Schools prepare to allow limited number of spectators for Week 2 of high school football
Thursday, September 17, 2020 | 4:29 PM
Since the Pennsylvania Interscholastic Athletic Association decided schools could move forward with fall sports last month, parents, fans and spectators have been itching for an opportunity to get inside Western Pennsylvania stadiums on Friday nights.
Restrictions set in place by Pa. Gov. Tom Wolf didn’t allow many fans to enjoy that privilege. Wolf and the state department of health set limits of 250 people at outdoor gatherings and 25 indoors, which forced school districts to operate in varying ways.
Those limits include athletes, coaches, trainers, officials and other game-day workers, leaving little room for spectators.
Some districts, like Upper St. Clair, allowed nearly 400 spectators into their stadium for their season opener against Bethel Park. USC considered the playing surface, along with their two sets of bleachers, as separate gatherings. Even at that point, USC athletic director Kevin Deitrick said they were below 10% capacity.
Some parents may get the opportunity to watch their children play when Week 2 kicks off Friday as schools put their own interpretation of the guidelines in place.
On Monday, U.S. District Judge William S. Stickman IV ruled that Wolf’s statewide limits on gathering sizes are unconstitutional. Wolf then said Wednesday the state department of education will release updated guidelines regarding interscholastic sporting events, but didn’t say what they would include.
No matter Wolf’s decision, some schools are creating ways to allow spectators into their stadiums, but are still looking to keep fans and game personnel safe.
Some districts are sticking to a 250-person limit, but are getting creative with how that number is distributed. Others are moving forward with plans they feel are safe for their individual situation.
Hottest ticket in town
Heading into Week 2, most schools have elected to go with varying ticket amounts based on their individual situations. Norwin is giving two tickets to each one of its senior game day participants, so their parents can attend on Friday night.
“We are doing our best to try and get as many people into the events as possible,” Burrell said. “Our No. 1 concern is the participants in the game, the players, the cheerleaders and the band members. Friday night football is an event that they all work hard in the offseason for, and they deserve that right to participate in the activity.”
Deer Lakes is going with a similar approach for its game with Derry on Friday night. Athletic director Chuck Bellisario said they are dolling out two tickets to each family that has a participant in the contest, whether that be a football player, cheerleader or band member.
“That enables us to have our physical distancing, and we’ll have green and yellow x’s on the bleachers where families can sit in the stands,” Bellisario said. “We were looking to stay under the 250 mark.”
Deer Lakes also will move the band behind one of the end zones to free up space for spectators.
View from the outside
Schools have the ability to control how many people they let inside of their stadium, but some are in a situation where they can’t monitor who views from the outside.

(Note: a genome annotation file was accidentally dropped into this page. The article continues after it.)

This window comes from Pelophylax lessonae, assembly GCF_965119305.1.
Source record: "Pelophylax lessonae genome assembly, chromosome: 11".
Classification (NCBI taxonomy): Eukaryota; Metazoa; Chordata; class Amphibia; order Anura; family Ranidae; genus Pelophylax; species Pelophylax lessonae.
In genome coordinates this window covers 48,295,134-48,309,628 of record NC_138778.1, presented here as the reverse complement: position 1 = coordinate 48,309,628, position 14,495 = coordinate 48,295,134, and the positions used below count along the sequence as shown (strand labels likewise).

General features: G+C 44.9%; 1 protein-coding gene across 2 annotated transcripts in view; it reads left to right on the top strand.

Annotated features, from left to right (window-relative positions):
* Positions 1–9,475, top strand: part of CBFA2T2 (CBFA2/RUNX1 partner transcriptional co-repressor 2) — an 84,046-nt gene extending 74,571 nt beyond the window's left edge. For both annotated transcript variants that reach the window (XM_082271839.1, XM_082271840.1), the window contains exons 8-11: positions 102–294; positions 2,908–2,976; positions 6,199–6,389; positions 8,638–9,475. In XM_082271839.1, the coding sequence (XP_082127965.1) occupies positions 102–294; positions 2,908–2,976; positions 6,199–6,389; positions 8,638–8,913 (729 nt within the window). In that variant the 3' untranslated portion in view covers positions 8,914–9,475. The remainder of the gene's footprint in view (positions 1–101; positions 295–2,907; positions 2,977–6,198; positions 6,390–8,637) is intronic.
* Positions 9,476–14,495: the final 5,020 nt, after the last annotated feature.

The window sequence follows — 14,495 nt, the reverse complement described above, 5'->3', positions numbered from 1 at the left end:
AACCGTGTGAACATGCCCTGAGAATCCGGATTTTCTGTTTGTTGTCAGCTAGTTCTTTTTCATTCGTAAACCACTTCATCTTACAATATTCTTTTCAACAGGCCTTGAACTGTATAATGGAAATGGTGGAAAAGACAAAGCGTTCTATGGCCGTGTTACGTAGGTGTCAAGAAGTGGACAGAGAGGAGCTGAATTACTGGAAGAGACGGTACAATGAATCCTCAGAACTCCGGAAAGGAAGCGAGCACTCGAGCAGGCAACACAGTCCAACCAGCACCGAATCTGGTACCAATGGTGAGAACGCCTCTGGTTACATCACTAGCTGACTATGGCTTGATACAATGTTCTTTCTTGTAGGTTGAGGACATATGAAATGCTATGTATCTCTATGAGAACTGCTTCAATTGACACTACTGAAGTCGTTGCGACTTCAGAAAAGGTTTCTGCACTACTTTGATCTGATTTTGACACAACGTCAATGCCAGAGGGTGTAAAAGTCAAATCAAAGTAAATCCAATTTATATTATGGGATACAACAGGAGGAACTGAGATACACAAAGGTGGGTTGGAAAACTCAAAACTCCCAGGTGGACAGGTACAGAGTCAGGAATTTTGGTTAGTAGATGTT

Spectators at Norwin and Highlands, among many other schools, can watch from outside the stadium. During their Week 1 matchup with Hempfield, Burrell said Norwin fans positioned themselves along the fence surrounding the stadium and overlooking the field from a hillside.
“People maintained their social distance with chairs and things,” Burrell said. “It’s a pretty good view from outside the stadium as well.”
Highlands also has a stadium where spectators have a good view from outside the fence. During their scrimmage with Valley two weeks ago, spectators lined up on the fence along California Avenue and Argonne Drive. Both schools have also done their due diligence when it comes to making those fans aware of social distancing protocols.
“If they are on the outside, there is not much we are going to do about that, but we do have signs around the stadium making people aware of social distancing and safety protocols,” Highlands athletic director Drew Karpen said.
Band first, football after
Highlands also took a unique approach with its band performance in order to allow parents of band members, football players and cheerleaders to watch their children.
Rather than have band members perform during halftime Friday, they will perform from 5:15 to 5:45 p.m. ahead of the game.
“Their fans will be able to come into the game to see them perform and then the band and their parents will leave the stadium, and we’ll be back to zero in terms of numbers,” Karpen said. “That will allow the other parents to come and watch their kids afterwards.”
Highlands band parents also will sit on the visitors side of the stadium and fans attending the football game will sit on the home side during the game, which will allow stadium staff to do one full cleaning after the game has been completed Friday.
School districts are still following specific safety protocols to keep attendees and players safe.
Stadium bleachers are marked to show where families can sit and those in attendance need to wear a mask. Some schools also are taking further precautions. Deer Lakes will ask spectators to fill out a wellness form, and Norwin plans to make announcements throughout the game reminding spectators to adhere to the protocols in place.
For fans who can’t find a way into a game Friday, many schools are providing online streaming services. In addition, the TribLive High School Sports Network is streaming more than 30 games on the Trib HSSN website.
Greg Macafee is a Tribune-Review staff writer. You can contact Greg by email at email@example.com or via Twitter .
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